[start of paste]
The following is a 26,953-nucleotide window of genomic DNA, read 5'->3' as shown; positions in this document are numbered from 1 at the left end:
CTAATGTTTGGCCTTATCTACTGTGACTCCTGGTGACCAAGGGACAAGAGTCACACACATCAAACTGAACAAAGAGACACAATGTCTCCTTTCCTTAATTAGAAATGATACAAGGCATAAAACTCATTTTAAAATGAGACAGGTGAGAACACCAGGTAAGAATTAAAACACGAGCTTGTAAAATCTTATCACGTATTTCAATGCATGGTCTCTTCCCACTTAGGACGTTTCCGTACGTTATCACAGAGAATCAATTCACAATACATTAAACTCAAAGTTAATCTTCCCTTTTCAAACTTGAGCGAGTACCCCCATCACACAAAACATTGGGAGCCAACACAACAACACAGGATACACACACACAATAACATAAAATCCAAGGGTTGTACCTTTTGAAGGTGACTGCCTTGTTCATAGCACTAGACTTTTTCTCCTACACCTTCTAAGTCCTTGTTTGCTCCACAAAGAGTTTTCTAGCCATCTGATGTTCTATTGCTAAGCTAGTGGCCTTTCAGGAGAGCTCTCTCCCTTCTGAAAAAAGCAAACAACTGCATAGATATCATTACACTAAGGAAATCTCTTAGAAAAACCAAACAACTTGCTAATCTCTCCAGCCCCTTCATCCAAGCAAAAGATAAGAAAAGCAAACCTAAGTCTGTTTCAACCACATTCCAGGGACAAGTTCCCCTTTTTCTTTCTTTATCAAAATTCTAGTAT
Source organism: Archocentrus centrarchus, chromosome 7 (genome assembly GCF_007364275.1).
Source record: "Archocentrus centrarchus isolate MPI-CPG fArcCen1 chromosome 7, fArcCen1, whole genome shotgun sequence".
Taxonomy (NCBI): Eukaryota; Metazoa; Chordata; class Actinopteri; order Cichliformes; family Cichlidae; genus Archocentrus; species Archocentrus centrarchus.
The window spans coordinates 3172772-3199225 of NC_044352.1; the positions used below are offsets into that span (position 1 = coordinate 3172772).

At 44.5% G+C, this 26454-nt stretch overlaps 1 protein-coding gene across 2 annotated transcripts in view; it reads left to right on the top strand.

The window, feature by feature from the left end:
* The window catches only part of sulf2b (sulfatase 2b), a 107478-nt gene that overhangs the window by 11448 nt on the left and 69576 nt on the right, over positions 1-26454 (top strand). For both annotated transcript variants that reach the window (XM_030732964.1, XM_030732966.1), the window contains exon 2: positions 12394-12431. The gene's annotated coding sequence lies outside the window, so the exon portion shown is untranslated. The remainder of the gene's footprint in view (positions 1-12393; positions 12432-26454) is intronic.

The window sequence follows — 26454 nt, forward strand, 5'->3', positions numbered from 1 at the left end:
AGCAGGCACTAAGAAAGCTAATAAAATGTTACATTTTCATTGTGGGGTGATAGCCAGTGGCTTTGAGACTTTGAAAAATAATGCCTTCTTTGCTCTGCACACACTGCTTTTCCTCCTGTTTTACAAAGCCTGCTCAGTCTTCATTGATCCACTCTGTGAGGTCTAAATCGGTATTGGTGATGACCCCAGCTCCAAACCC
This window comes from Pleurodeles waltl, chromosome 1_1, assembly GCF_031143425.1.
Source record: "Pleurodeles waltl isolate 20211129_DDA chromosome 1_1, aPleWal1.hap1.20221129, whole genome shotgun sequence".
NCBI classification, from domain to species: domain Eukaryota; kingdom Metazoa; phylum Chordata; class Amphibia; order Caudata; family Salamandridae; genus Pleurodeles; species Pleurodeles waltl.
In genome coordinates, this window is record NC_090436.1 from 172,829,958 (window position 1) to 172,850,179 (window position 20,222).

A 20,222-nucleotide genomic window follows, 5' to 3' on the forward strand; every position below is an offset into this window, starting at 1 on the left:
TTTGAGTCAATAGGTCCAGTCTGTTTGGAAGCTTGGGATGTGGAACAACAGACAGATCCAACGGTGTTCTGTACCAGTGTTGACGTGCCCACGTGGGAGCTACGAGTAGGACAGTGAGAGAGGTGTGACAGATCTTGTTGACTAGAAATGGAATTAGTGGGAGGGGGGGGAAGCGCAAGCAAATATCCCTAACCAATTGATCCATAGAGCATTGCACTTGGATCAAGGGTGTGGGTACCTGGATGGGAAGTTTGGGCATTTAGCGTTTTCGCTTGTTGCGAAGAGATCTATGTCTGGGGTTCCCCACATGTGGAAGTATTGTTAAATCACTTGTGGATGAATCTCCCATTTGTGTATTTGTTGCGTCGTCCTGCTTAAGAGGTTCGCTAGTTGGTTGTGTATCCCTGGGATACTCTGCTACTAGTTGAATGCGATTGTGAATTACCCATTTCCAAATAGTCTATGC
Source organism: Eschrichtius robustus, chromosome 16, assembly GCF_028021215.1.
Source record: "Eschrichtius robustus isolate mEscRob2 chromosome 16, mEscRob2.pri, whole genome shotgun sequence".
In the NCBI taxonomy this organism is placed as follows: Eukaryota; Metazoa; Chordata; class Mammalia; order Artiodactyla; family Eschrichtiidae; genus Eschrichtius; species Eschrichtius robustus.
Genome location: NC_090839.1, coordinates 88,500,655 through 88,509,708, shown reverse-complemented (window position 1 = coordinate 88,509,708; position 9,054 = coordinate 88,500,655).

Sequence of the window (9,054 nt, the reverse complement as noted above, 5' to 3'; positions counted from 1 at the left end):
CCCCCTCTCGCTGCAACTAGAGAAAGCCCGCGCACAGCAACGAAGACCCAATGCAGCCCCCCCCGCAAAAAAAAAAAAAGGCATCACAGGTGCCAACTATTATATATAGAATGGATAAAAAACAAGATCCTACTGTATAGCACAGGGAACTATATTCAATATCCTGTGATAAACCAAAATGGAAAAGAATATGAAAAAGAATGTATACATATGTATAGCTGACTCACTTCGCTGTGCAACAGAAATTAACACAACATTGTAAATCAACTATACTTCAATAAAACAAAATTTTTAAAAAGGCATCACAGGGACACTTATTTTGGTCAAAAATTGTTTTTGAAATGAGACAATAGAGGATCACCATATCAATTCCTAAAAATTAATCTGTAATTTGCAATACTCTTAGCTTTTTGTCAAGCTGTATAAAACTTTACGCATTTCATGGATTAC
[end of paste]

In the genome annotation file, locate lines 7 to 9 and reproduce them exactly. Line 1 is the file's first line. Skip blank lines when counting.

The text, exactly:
At 44.5% G+C, this 26454-nt stretch overlaps 1 protein-coding gene across 2 annotated transcripts in view; it reads left to right on the top strand.

The window, feature by feature from the left end:
* The window catches only part of sulf2b (sulfatase 2b), a 107478-nt gene that overhangs the window by 11448 nt on the left and 69576 nt on the right, over positions 1-26454 (top strand). For both annotated transcript variants that reach the window (XM_030732964.1, XM_030732966.1), the window contains exon 2: positions 12394-12431. The gene's annotated coding sequence lies outside the window, so the exon portion shown is untranslated. The remainder of the gene's footprint in view (positions 1-12393; positions 12432-26454) is intronic.